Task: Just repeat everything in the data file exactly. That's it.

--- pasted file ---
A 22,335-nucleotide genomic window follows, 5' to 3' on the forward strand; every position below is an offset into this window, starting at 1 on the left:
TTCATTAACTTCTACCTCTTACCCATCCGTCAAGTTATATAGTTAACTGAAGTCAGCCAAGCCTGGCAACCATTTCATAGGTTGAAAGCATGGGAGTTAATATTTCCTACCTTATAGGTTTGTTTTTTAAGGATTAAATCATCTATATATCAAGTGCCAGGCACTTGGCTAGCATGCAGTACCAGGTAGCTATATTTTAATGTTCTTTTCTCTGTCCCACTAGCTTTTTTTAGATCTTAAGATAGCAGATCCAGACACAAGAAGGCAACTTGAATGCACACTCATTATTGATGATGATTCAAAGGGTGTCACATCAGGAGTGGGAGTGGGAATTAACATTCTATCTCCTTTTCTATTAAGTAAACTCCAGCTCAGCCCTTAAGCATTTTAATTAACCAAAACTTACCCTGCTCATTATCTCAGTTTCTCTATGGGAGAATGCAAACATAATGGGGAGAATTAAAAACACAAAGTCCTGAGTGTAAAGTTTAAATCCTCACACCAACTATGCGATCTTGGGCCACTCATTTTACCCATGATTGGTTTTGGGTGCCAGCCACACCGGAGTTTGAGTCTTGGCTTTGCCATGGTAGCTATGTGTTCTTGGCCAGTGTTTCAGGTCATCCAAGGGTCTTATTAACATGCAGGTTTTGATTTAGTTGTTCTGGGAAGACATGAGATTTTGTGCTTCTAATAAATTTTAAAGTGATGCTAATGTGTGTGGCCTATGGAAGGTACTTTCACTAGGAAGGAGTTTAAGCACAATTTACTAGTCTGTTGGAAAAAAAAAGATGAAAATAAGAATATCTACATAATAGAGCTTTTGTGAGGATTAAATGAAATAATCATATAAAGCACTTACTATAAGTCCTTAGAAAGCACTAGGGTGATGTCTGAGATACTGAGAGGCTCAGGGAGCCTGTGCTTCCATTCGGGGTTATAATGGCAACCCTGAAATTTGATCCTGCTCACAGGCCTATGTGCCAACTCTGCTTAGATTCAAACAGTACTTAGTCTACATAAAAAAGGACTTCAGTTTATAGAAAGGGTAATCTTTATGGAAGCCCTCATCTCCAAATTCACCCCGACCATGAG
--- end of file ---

A 22,335-nucleotide genomic window follows, 5' to 3' on the forward strand; every position below is an offset into this window, starting at 1 on the left:
TTCATTAACTTCTACCTCTTACCCATCCGTCAAGTTATATAGTTAACTGAAGTCAGCCAAGCCTGGCAACCATTTCATAGGTTGAAAGCATGGGAGTTAATATTTCCTACCTTATAGGTTTGTTTTTTAAGGATTAAATCATCTATATATCAAGTGCCAGGCACTTGGCTAGCATGCAGTACCAGGTAGCTATATTTTAATGTTCTTTTCTCTGTCCCACTAGCTTTTTTTAGATCTTAAGATAGCAGATCCAGACACAAGAAGGCAACTTGAATGCACACTCATTATTGATGATGATTCAAAGGGTGTCACATCAGGAGTGGGAGTGGGAATTAACATTCTATCTCCTTTTCTATTAAGTAAACTCCAGCTCAGCCCTTAAGCATTTTAATTAACCAAAACTTACCCTGCTCATTATCTCAGTTTCTCTATGGGAGAATGCAAACATAATGGGGAGAATTAAAAACACAAAGTCCTGAGTGTAAAGTTTAAATCCTCACACCAACTATGCGATCTTGGGCCACTCATTTTACCCATGATTGGTTTTGGGTGCCAGCCACACCGGAGTTTGAGTCTTGGCTTTGCCATGGTAGCTATGTGTTCTTGGCCAGTGTTTCAGGTCATCCAAGGGTCTTATTAACATGCAGGTTTTGATTTAGTTGTTCTGGGAAGACATGAGATTTTGTGCTTCTAATAAATTTTAAAGTGATGCTAATGTGTGTGGCCTATGGAAGGTACTTTCACTAGGAAGGAGTTTAAGCACAATTTACTAGTCTGTTGGAAAAAAAAAGATGAAAATAAGAATATCTACATAATAGAGCTTTTGTGAGGATTAAATGAAATAATCATATAAAGCACTTACTATAAGTCCTTAGAAAGCACTAGGGTGATGTCTGAGATACTGAGAGGCTCAGGGAGCCTGTGCTTCCATTCGGGGTTATAATGGCAACCCTGAAATTTGATCCTGCTCACAGGCCTATGTGCCAACTCTGCTTAGATTCAAACAGTACTTAGTCTACATAAAAAAGGACTTCAGTTTATAGAAAGGGTAATCTTTATGGAAGCCCTCATCTCCAAATTCACCCCGACCATGAG